Top Five: Tips for Moving
I’ve moved many times in my life. I am from New York City, lived in Houston, then Switzerland, and now in the San Francisco-Bay Area. In the last 5 years alone, I have moved 10 times – TEN! It’s crazy when I say/type that out loud. I won’t go into details about why and where, but the funny thing is that moving is fun for me. It never felt like a hassle or chore. I’ve got it down to a science for myself. I think this is one of the reasons I realized a career as a Professional Organizer was my destiny. Also, I recently helped a client with an international move. This inspired me to add another installment to my Top Five series. Read more about my tips for moving below.
- Make a packing plan.
Walk through your home and list each room by level of difficulty/anticipated frustration to pack. Number one on your list should be the room your are dreading the most! I know it doesn’t sound very exciting, but starting with the most complicated area is the best way to go about it because you have more physical, mental, and emotional energy when you are starting out. And I promise, when you are nearing the end and you have those few simple areas left, you will feel SO RELIEVED that you did the worst first.
- Label by location.
There are 2 ways you can do this, depending on which works better with the way you think. (A) By where the items were in your old home or (B) where the items will go in your new home. In addition to which method just plain makes more sense for your brain, it could also depend on how big of a move you are making. If you are moving from a 1 bed/1 bath apartment to another 1 bed/1 bath apartment, you will most likely keep things in similar places. Therefore, boxes labeled “bathroom” or “bedroom” are pretty self explanatory in your mind map. Moving from a 1 bedroom apartment to a 3 bedroom house is a bit different. It’s a great chance to start from scratch. Therefore, your boxes may be labeled depending on where you want things to go in your new space, like “guest bathroom” or “master bathroom”.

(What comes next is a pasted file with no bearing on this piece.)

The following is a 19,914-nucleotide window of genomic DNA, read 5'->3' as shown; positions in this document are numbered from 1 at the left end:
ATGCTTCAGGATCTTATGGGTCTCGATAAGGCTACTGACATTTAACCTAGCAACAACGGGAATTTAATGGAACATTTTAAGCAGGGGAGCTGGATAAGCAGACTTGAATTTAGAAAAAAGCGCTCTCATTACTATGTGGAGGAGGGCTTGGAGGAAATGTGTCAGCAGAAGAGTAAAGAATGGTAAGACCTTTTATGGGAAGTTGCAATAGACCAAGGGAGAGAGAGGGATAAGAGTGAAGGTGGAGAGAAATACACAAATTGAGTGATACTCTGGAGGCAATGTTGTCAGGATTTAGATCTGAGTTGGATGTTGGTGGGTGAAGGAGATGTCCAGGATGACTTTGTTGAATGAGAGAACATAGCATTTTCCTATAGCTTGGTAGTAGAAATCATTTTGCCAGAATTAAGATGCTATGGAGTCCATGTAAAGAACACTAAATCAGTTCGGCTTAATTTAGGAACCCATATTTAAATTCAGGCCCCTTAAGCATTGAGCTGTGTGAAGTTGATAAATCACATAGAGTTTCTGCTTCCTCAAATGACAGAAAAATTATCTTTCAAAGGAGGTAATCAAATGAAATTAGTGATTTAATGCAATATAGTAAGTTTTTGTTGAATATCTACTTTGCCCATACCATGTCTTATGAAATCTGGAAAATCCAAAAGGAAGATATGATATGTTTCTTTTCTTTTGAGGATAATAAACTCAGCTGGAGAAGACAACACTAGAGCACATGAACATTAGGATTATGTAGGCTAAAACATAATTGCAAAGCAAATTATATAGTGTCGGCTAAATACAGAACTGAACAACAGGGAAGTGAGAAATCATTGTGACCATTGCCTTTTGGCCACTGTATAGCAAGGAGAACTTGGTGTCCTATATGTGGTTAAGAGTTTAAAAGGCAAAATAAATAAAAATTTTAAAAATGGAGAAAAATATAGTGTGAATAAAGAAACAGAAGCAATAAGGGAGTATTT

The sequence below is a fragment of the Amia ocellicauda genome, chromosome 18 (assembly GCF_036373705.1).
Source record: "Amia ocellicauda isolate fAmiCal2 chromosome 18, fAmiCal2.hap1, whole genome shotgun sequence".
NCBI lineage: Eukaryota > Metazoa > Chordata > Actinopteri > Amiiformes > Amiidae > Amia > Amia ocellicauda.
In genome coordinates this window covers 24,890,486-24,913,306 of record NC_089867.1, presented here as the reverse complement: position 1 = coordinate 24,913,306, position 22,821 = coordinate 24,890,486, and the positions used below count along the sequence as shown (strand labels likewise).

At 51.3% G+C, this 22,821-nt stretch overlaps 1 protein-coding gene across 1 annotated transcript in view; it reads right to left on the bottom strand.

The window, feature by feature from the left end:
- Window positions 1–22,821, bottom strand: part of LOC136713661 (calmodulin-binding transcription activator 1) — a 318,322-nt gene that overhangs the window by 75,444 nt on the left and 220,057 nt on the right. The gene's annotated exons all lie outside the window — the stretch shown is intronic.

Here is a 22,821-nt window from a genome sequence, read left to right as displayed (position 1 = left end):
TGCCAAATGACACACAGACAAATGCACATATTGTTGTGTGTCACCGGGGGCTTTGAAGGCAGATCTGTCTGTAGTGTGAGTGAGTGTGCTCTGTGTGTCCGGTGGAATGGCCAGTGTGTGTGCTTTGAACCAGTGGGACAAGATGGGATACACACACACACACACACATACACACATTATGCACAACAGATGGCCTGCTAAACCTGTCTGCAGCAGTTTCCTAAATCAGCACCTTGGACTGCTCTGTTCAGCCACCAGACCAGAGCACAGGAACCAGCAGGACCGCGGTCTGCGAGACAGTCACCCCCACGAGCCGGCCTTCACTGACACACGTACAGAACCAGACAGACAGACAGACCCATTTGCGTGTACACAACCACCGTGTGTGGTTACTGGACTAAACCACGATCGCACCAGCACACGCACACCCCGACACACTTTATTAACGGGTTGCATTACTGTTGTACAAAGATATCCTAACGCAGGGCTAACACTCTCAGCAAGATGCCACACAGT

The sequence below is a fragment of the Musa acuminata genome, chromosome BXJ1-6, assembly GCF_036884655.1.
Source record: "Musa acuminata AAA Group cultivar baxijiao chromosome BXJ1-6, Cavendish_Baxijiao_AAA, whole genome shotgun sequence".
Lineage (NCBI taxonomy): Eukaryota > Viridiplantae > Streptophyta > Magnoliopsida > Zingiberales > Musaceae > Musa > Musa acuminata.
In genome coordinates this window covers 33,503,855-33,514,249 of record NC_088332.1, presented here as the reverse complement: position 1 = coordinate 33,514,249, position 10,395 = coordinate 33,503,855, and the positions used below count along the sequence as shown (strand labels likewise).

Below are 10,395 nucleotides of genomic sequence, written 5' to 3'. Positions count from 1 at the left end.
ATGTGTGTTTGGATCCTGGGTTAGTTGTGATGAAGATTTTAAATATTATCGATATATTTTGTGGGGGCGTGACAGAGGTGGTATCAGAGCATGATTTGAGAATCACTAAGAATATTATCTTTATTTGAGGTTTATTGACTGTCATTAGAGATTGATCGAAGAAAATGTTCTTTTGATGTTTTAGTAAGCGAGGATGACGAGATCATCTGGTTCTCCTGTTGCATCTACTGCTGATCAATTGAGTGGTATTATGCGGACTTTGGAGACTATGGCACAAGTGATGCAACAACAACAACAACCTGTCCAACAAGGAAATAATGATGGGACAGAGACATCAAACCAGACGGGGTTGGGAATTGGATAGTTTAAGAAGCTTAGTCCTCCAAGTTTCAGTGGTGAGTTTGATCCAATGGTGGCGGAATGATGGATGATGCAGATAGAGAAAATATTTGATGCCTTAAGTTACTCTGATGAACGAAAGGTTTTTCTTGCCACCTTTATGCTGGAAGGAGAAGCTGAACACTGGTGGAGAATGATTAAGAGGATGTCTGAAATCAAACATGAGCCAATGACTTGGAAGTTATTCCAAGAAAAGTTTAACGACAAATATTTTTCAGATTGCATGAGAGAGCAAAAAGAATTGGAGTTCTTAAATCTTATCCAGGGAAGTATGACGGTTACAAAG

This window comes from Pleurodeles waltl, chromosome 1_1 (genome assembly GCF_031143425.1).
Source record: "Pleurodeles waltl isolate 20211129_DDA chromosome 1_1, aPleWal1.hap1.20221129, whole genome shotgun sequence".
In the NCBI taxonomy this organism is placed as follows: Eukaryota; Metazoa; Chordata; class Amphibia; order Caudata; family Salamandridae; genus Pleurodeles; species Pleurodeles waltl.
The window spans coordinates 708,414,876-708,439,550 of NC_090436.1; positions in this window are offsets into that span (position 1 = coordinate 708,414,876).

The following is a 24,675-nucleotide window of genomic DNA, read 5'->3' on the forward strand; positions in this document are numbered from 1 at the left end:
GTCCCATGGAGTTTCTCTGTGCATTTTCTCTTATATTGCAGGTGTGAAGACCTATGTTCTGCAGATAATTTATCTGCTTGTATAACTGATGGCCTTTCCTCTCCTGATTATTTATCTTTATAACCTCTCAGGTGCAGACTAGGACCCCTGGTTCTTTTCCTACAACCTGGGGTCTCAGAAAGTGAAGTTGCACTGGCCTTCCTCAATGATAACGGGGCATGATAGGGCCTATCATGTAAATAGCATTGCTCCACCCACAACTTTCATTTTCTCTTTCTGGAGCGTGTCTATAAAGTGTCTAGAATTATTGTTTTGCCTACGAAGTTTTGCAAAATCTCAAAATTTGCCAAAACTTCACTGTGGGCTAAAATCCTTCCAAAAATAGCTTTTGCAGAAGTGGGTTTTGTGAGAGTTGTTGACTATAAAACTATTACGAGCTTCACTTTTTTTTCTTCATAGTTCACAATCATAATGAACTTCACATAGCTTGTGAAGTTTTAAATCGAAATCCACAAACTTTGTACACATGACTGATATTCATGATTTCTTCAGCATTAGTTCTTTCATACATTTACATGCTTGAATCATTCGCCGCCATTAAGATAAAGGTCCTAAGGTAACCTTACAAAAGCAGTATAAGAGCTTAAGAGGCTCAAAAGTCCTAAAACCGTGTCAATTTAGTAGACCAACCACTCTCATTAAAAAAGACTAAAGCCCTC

- Create your own inventory.
This is a lesson I’ve learned from first hand experience. Even if you are working with a moving company who will make an inventory for you, it’s so much more helpful to have a digital version for yourself. I reccommend using Google Drive and creating a Google Sheet (just like excel), which saves automatically and can be accessed from anywhere. With your laptop or tablet handy, list the box number, location (depending on if you chose method A or Method B mentioned above), and general description of items inside. This is especially important if you are doing an international move and need to fill out customs or insurance forms.
- Change account addresses in one sitting.
Physically packing your belongings may be the biggest part of the moving process, but there is another aspect that is just as crucial – updating your information. Changing the billing address on all of your credit cards and monthly subscriptions can seem like a daunting task but if you have all of the information organized in one place, you can get it done in one fell swoop, saving you a lot of time and stress. I’ve turned my personal address change organizer into a free, fillable, downloadable form for you! Details are below. Even if you aren’t moving anytime soon, filling it out gives you an opportunity to review your accounts.
- Let it go, let it go!
Moving is EMOTIONAL. It’s the end of a chapter and the start of a new one. Even if you were only living in your home for 6 months, it was still the shelter protecting you. If you are sad, cry! If you are happy, scream yesssss! Say thank you to the home as you finally close the door for taking good care of you while you occupied it. While the home may not be a human being who can respond (or at least I hope not), we are human beings who, at the end of the day, need closure. Crying tears of joy or sadness, saying goodbye and saying thank you are important for your own mental and emotional health.
Let me know in the comments below if you have any helpful tips for moving. Share your happy or horror moving stories, too. We can all learn from each other’s experiences. I’d really love to hear from you!